October 3, 1997 Halifax Herald
Scots fell victim to Cornwallis before Mi'kmaqs
Scots fell victim to Cornwallis before Mi'kmaqs
October 2, 1997, was the 248th anniversary of the date when Governor Edward Cornwallis's issued his infamous proclamation for Mi'kmaq scalps.
On October 1, 1749, Cornwallis convened a meeting of Council aboard HMS Beaufort. The following is an extract from the minutes:
“That, in their opinion, to declare war formally against the Micmac Indians would be a manner to own them a free and independent people, whereas they ought to be treated as so many Banditti Ruffians, or Rebels, to His Majesty's Government.
“That, in order to secure the Province from further attempts of the Indians, some effectual methods should be taken to pursue them to their haunts, and show them that because of such actions, they shall not be secure within the Province.
“That, a Company of Volunteers, not exceeding fifty men, be immediately raised in the Settlement to scour the wood all around the Town.
“That, a Company of one hundred men be raised in New England to join with Gorham's during the winter, and go over the whole Province....
“That, a reward of ten Guineas be granted for every Indian Micmac taken, or killed."
Dr. Geoffrey Plank, University of Cincinnati, has made this assessment of the situation: "...everyone involved understood the conflict to be a race war...In 1749, the governor began offering bounties for the scalps of Micmac men, women and children. The aim of this program was to eliminate the Micmac population on the peninsula of Nova Scotia, by death or forced emigration."
Until this past summer, I've often wondered where Cornwallis might have acquired his taste for committing atrocities. I now have information which reveals that he was previously involved in meting out such treatment in Scotland. According to data enshrined in a book entitled Culloden, by John Prebble, he was the Lieutenant-Colonel of Bligh's militia. The book published in 1961, relates some of the details of how Cornwallis participated in the English army's barbaric mistreatment of the Highland Scots during and after the Scottish rebellion of the 1740s.
The following example from the book depicts events after Achnacarry had been looted and burned:
"The black smoke of burning Achnacarry was still coiling down Loch Arkaig when Bligh's went away, swinging toward Moidart with Culcairn's militia, ‘burning of houses, driving away cattle and shooting those vagrants who were found to be in the Mountains.’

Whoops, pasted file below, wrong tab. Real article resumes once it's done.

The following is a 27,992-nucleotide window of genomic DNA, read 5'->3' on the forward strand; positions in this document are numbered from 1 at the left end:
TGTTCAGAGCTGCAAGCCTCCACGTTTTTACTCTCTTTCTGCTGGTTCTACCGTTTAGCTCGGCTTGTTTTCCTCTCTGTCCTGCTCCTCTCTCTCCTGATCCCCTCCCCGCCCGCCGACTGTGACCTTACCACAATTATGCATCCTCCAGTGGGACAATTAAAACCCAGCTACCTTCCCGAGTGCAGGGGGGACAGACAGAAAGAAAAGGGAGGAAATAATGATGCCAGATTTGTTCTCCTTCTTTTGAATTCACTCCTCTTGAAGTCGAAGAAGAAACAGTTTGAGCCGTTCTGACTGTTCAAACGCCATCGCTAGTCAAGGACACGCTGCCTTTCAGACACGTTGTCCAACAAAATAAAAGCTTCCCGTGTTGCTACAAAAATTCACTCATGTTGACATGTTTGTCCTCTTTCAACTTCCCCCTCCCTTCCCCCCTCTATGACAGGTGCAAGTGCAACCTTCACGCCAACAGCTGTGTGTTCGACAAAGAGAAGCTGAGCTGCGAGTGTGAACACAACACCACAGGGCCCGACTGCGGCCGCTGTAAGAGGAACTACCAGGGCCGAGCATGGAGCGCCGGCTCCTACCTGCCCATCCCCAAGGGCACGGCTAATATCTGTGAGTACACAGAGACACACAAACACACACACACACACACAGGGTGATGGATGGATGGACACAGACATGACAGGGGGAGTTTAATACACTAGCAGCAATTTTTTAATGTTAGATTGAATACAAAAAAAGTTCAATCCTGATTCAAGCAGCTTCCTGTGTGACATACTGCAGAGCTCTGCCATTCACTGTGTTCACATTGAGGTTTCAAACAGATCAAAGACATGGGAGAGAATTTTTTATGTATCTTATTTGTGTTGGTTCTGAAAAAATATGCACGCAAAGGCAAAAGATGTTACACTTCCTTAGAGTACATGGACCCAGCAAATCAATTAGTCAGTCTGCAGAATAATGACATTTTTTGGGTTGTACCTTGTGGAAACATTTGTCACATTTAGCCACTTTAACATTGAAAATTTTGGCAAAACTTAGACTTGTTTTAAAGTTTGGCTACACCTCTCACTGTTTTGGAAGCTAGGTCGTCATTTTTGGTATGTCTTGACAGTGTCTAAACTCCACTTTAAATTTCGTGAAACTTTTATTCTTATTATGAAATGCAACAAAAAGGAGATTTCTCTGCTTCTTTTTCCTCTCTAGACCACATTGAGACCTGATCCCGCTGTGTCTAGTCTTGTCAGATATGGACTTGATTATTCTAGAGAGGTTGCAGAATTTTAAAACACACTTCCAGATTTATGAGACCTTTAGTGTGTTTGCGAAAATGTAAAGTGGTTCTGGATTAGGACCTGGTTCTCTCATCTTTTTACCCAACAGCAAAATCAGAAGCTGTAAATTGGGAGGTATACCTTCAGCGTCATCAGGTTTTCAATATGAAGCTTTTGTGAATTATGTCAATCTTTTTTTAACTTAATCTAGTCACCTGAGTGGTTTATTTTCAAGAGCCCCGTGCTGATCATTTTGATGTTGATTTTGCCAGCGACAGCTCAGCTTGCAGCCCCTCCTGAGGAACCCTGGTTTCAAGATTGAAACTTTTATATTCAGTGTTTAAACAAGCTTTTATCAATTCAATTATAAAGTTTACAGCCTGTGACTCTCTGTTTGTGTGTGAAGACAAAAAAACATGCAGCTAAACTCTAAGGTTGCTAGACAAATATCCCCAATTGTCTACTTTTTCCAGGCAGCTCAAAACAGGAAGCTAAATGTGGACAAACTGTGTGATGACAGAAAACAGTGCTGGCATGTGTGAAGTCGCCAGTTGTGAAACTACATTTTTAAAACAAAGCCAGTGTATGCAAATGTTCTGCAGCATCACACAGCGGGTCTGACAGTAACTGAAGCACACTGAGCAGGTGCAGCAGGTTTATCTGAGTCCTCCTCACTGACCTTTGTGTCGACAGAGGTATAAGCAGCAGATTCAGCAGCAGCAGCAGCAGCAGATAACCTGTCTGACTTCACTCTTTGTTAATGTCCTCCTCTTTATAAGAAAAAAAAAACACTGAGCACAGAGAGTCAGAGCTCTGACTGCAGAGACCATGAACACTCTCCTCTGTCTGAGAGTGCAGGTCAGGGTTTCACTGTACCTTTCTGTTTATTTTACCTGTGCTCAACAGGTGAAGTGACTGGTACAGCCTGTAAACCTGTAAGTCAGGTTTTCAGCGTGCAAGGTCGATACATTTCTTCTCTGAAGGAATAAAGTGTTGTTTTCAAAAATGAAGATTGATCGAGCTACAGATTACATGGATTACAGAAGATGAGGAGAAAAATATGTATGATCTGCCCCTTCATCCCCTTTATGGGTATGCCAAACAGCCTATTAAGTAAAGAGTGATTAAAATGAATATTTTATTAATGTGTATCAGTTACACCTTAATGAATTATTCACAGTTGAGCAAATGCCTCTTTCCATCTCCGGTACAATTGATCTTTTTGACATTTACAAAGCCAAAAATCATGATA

"Much of what they did was not reported in Michael Hughes's narrative, but John Cameron, Presbyterian Minister and Chaplain at Fort William, wrote down an account of it in his journal. He said that when the party camped for the night on the braes of Loch Arkaig they saw what they thought was a boat on the shore. A party went down to examine it, and found it to be a large black stone, "but that they might not return without some gallant action on meeting a poor old man about sixty, begging, they shot him." They also found an old woman, blind in one eye and not much more than a beggar herself, and when she would not say where Lochiel was hidden (if she knew) she too was shot. "This is certain," said Minister Cameron, "but what is reported to have been done to her before she was dead I incline not to repeat--things shocking to human nature."
"Culcairn's... according to Cameron, were responsible for these shootings, but the men of Bligh's did their share. They saw two men carrying dung to their bitter fields and these were ordered to come before Cornwallis. They came but on their way were foolish or thoughtless enough to look back at their field. The soldiers shot them."
Much of the summary executions and torture which occurred, and the burning of homes and looting of properties, were overseen by men such as Cornwallis. He and his men displayed a complete lack of conscience while subjugating the Scots. In view of this, one can easily conclude that the beast had an inborn taste for committing crimes against humanity.
The Colonel was rewarded in 1749 for his military performance in Scotland; he was made Governor of the colony of Nova Scotia. The 250th anniversary of the founding of Halifax by Cornwallis slides ever closer. When it arrives, will the powers that be, both federally and provincially, heap praise upon a man whose inhuman actions against the Mi'kmaq compares with Hitler's actions against the Jews? Or will they start a healing process by finally condemning him for the barbarian he was?
Before a condemnation can occur, white Canadian society will have to agree to belatedly deem his efforts to drive the Mi'kmaq to extinction to be a crime against humanity. But they may not. After all, it was just in the 1960s when a white engineer nonchalantly responded with, "so their just Indians," to a white government official who expressed concern about the health and welfare of the people who would be left in homes adjacent to the industrially polluted lagoon at Boat Harbour - the Pictou Landing Mi'kmaqs!
Daniel N. Paul
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